from the Circuit Court of the 13th Judicial Circuit, La Salle
County, Illinois, Circuit No. 02-CF-272 Honorable Cynthia M.
Raccuglia, Judge, Presiding.
JUSTICE McDADE delivered the judgment of the court, with
opinion. Justices Lytton and O'Brien concurred in the
judgment and opinion.
1 Defendant, Michael E. Munson, appeals from the circuit
court's dismissal of his motion for leave to file a
successive postconviction petition. Defendant argues that the
court erred because it impermissibly allowed the State to
provide input on his motion for leave. We vacate and remand
3 Defendant was convicted of unlawful possession of a
controlled substance with intent to deliver (720 ILCS
570/401(a)(2)(D) (West 2002)) and sentenced to 40 years'
imprisonment. On direct appeal, we affirmed defendant's
conviction and sentence. People v. Munson, No. 3-04-
0703 (2007) (unpublished order under Illinois Supreme Court
Rule 23). On May 30, 2008, defendant filed a postconviction
petition alleging ineffective assistance of appellate
counsel. Following a third-stage evidentiary hearing, the
circuit court denied defendant's petition. We affirmed
the denial on appeal. People v. Munson, No.
3-08-0803 (2011) (unpublished order under Illinois Supreme
Court Rule 23). Between January and June 2013, defendant
filed two petitions for relief from judgment under section
2-1401 of the Code of Civil Procedure (735 ILCS 5/2-1401
(West 2012)) and a complaint for mandamus relief.
The circuit court dismissed each of these filings. On appeal,
we affirmed the circuit court's dismissals. People v.
Munson, No. 3-13-0367 (2016) (unpublished summary order
under Illinois Supreme Court Rule 23(c)).
4 On August 4, 2014, defendant filed a motion for leave to
file a successive postconviction petition. Defendant alleged
the following cause for filing a successive petition: he
inadvertently discovered new information when he sought
information about his seized firearms in a Freedom of
Information Act (FOIA) (5 ILCS 140/1 et seq. (West
2014)) request to the Illinois State Police. Through the
request, defendant learned that the State had failed to
disclose evidence of a laboratory test on inositol-a vitamin
B compound that defendant alleged was used to cut cocaine.
Defendant alleged that he suffered prejudice as a result of
the undisclosed evidence because it could have been used to
impeach a witness for the prosecution. The State filed a
motion to dismiss defendant's petition.
5 At the hearing on the State's motion to dismiss, the
State argued that defendant had failed to show the cause and
prejudice required to bring a successive petition. Defendant
argued that he was unable to bring his claim in a prior
proceeding because he discovered the results of the
laboratory test after he filed an unrelated FOIA claim.
Defendant argued he suffered prejudice from the State's
failure to disclose the evidence because the defense likely
could have used the evidence to obtain a different result at
trial. The court granted the State's motion to dismiss,
finding that defendant had not shown the requisite prejudice
to receive leave to file a successive postconviction
petition. Defendant appeals.
7 Defendant argues that the circuit court erred when it
allowed the State to respond to defendant's motion for
leave and to make arguments against the motion. Defendant
specifically argues the Post-Conviction Hearing Act (Act)
prohibits the State from participating in the postconviction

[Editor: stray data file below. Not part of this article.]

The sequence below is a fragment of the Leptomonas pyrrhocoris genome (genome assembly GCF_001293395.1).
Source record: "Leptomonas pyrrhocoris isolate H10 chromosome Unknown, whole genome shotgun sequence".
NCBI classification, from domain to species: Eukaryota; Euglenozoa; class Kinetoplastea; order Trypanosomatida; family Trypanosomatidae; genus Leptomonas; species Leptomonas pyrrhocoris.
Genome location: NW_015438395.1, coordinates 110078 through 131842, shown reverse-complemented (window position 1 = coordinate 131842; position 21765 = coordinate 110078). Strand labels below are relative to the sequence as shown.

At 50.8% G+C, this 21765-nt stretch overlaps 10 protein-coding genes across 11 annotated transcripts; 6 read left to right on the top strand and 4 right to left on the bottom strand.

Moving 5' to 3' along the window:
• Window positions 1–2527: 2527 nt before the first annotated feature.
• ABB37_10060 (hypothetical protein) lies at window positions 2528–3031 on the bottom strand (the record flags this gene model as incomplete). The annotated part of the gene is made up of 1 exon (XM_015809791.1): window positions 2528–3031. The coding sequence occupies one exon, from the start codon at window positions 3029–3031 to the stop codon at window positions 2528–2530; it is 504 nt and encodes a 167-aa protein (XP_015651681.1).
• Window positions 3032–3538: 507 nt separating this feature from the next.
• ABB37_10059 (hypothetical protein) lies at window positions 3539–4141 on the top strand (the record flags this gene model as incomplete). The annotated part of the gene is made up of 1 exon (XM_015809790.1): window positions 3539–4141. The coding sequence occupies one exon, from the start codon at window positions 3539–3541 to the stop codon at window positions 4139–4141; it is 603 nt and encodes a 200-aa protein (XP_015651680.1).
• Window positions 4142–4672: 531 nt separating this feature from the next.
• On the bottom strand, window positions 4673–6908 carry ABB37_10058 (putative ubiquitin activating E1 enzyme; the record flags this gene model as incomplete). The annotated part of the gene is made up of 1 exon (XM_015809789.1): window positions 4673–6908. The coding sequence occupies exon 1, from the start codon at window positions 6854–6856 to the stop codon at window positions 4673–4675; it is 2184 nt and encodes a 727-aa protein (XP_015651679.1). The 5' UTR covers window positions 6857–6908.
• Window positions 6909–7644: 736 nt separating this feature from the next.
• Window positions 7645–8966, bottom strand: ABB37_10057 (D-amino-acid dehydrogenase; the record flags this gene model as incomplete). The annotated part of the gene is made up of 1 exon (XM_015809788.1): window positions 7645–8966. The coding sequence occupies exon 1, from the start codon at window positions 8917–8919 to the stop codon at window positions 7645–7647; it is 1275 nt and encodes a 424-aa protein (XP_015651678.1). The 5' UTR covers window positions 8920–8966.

proceedings until the petition is advanced to the second
stage. See 725 ILCS 5/122-5 (West 2014). Therefore, defendant
contends the cause should be remanded for the circuit court
to consider his motion for leave to file a successive
postconviction petition without input from the State.
8 In October 2017, the supreme court addressed this issue in
People v. Bailey, 2017 IL 121450. In
Bailey, the supreme court determined "it is
premature and improper for the State to provide input to the
court before the court has granted a defendant's motion
for leave to file a successive petition." Id.
¶ 20. That is, it is improper for the circuit court to
allow and consider the State's objection to
defendant's motion for leave to file a successive
postconviction petition. Id. Instead, the court must
conduct an independent inquiry, without input from the State,
into whether defendant should be granted leave to file a
successive postconviction petition. Id. Applying
Bailey to this case, we find the circuit court erred
when it allowed the State to provide input on defendant's
motion for leave.
9 Having found error, we must determine the proper relief. In
Bailey, the supreme court acknowledged
defendant's request to remand the matter for new
proceedings before a new judge. Id. ¶ 41.
However, the supreme court declined to remand the matter
under the circumstances and, instead, conducted a de
novo review of whether defendant had satisfied the cause
and prejudice test. Id. ¶ 42. The court
concluded that defendant had not satisfied the test and
affirmed the circuit court's denial of leave to file a
successive postconviction petition. Id. ¶¶
10 Unlike the supreme court, we do not have broad supervisory
authority. People v.Whitfield, 228 Ill.2d
502, 520-21 (2007). Instead, we are authorized to "(1)
reverse, affirm, or modify the judgment or order from which
the appeal is taken; (2) set aside, affirm, or modify any or
all of the proceedings subsequent to or dependent upon the
judgment or order from which the appeal is taken; (3) reduce
the degree of the offense of which the appellant was
convicted; (4) reduce the punishment imposed by the trial
court; or (5) order a new trial." Ill. S.Ct. R. 615(b).
Notably, Illinois Supreme Court Rule 615 does not provide the
appellate court with the power to conduct a de novo
hearing on defendant's motion for leave to file a
successive postconviction petition. This is consistent with
the Act, which expressly contemplates the ...